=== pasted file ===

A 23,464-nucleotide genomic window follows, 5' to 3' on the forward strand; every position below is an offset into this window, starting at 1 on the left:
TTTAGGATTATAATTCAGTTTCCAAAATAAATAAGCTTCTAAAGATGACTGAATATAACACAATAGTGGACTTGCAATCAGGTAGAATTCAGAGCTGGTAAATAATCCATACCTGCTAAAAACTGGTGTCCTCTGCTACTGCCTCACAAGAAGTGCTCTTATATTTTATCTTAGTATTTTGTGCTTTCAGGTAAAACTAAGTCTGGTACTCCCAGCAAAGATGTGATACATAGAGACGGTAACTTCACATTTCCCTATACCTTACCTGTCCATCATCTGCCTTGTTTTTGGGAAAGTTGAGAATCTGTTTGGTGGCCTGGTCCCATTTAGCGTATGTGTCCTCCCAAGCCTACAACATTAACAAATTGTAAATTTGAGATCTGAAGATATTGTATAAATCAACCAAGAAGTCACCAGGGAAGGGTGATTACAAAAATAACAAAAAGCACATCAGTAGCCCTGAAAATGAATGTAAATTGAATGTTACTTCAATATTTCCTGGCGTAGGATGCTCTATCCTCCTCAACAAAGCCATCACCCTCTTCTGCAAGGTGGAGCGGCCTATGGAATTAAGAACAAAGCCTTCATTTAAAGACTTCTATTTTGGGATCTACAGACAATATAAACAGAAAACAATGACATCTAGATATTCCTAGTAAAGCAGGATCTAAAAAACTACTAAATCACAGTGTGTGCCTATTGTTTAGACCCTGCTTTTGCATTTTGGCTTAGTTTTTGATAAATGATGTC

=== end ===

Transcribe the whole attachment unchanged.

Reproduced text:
A 23,464-nucleotide genomic window follows, 5' to 3' on the forward strand; every position below is an offset into this window, starting at 1 on the left:
TTTAGGATTATAATTCAGTTTCCAAAATAAATAAGCTTCTAAAGATGACTGAATATAACACAATAGTGGACTTGCAATCAGGTAGAATTCAGAGCTGGTAAATAATCCATACCTGCTAAAAACTGGTGTCCTCTGCTACTGCCTCACAAGAAGTGCTCTTATATTTTATCTTAGTATTTTGTGCTTTCAGGTAAAACTAAGTCTGGTACTCCCAGCAAAGATGTGATACATAGAGACGGTAACTTCACATTTCCCTATACCTTACCTGTCCATCATCTGCCTTGTTTTTGGGAAAGTTGAGAATCTGTTTGGTGGCCTGGTCCCATTTAGCGTATGTGTCCTCCCAAGCCTACAACATTAACAAATTGTAAATTTGAGATCTGAAGATATTGTATAAATCAACCAAGAAGTCACCAGGGAAGGGTGATTACAAAAATAACAAAAAGCACATCAGTAGCCCTGAAAATGAATGTAAATTGAATGTTACTTCAATATTTCCTGGCGTAGGATGCTCTATCCTCCTCAACAAAGCCATCACCCTCTTCTGCAAGGTGGAGCGGCCTATGGAATTAAGAACAAAGCCTTCATTTAAAGACTTCTATTTTGGGATCTACAGACAATATAAACAGAAAACAATGACATCTAGATATTCCTAGTAAAGCAGGATCTAAAAAACTACTAAATCACAGTGTGTGCCTATTGTTTAGACCCTGCTTTTGCATTTTGGCTTAGTTTTTGATAAATGATGTC